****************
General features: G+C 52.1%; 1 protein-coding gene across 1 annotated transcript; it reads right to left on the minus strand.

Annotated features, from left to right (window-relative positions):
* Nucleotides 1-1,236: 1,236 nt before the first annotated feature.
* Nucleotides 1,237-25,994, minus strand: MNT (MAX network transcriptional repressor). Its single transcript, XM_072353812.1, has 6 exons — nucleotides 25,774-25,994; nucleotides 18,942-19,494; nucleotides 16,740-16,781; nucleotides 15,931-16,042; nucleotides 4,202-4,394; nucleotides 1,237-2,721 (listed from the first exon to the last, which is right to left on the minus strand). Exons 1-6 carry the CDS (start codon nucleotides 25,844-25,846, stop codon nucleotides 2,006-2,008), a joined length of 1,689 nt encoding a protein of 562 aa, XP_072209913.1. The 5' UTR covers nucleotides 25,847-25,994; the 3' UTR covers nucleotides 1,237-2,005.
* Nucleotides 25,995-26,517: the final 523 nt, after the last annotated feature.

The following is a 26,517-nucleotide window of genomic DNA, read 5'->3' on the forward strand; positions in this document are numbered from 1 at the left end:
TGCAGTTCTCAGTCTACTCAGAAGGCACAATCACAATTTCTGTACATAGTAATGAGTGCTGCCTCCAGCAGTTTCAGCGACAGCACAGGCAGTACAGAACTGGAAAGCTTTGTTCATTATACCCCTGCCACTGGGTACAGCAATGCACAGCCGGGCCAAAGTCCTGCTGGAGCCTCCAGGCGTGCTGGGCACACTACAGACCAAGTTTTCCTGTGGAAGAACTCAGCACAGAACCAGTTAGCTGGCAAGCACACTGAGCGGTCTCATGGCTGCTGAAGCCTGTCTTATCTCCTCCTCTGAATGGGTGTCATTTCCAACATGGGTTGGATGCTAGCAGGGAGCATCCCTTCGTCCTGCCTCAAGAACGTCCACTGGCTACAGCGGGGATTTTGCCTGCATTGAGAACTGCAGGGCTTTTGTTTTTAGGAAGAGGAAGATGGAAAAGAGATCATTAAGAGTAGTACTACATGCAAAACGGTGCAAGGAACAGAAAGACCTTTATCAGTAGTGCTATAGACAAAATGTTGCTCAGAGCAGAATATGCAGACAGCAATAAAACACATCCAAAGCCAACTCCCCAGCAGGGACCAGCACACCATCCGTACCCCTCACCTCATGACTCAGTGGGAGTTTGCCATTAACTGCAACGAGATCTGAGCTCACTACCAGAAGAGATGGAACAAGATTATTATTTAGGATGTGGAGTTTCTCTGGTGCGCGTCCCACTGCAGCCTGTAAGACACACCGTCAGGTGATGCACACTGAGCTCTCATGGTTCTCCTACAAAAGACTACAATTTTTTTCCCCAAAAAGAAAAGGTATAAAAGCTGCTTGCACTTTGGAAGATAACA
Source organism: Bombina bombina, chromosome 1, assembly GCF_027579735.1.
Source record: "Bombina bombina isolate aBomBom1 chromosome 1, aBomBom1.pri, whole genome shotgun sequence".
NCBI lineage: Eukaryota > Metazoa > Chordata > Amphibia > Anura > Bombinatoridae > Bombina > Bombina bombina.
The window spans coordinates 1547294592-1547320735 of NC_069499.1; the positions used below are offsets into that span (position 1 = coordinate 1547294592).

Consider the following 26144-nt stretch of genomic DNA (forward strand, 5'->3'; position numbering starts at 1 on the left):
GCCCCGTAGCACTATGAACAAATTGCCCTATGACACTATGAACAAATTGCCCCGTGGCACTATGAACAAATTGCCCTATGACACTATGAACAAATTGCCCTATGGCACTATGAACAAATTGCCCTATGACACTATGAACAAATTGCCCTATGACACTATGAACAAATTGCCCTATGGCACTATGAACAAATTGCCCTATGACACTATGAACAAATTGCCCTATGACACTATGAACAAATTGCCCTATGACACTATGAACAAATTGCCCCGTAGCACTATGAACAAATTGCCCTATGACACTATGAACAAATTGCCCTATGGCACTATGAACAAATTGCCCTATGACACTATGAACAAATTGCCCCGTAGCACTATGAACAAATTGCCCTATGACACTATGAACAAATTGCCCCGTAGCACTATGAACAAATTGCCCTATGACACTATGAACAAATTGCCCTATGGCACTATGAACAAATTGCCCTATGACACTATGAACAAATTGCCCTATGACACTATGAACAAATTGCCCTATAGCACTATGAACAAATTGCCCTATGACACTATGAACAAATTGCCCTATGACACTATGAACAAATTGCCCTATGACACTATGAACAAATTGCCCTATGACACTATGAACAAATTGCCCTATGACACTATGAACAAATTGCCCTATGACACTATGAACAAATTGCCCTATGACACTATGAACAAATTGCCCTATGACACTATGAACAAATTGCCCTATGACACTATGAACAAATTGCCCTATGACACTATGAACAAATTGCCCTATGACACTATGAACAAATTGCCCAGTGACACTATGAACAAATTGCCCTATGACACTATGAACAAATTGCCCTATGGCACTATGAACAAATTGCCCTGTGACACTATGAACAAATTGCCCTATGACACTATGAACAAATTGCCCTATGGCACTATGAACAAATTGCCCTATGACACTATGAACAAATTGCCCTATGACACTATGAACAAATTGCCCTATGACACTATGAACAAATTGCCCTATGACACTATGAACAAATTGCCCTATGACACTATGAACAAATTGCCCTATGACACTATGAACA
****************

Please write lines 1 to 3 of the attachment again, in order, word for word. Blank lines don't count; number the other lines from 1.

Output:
General features: G+C 52.1%; 1 protein-coding gene across 1 annotated transcript; it reads right to left on the minus strand.

Annotated features, from left to right (window-relative positions):
* Nucleotides 1-1,236: 1,236 nt before the first annotated feature.